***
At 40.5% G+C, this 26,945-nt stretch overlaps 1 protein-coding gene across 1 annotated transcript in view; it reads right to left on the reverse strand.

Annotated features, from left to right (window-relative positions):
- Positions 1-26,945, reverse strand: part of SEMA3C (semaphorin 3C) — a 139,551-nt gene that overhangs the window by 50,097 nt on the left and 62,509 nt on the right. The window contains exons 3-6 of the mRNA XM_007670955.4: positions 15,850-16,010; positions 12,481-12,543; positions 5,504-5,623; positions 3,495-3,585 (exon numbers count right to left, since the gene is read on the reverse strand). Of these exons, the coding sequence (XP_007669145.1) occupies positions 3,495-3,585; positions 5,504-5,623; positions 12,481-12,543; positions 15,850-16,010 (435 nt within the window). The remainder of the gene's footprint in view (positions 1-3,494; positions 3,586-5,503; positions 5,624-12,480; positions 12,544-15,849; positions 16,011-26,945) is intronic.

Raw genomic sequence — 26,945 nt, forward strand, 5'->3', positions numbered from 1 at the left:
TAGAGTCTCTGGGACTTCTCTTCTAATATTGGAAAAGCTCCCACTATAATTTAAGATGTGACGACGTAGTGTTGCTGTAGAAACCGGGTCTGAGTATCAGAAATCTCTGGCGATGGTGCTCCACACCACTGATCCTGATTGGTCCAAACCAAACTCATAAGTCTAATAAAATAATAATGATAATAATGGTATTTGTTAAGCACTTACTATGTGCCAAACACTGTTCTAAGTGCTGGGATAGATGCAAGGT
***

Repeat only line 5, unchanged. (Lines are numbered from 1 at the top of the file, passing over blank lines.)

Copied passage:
TAGAGTCTCTGGGACTTCTCTTCTAATATTGGAAAAGCTCCCACTATAATTTAAGATGTGACGACGTAGTGTTGCTGTAGAAACCGGGTCTGAGTATCAGAAATCTCTGGCGATGGTGCTCCACACCACTGATCCTGATTGGTCCAAACCAAACTCATAAGTCTAATAAAATAATAATGATAATAATGGTATTTGTTAAGCACTTACTATGTGCCAAACACTGTTCTAAGTGCTGGGATAGATGCAAGGT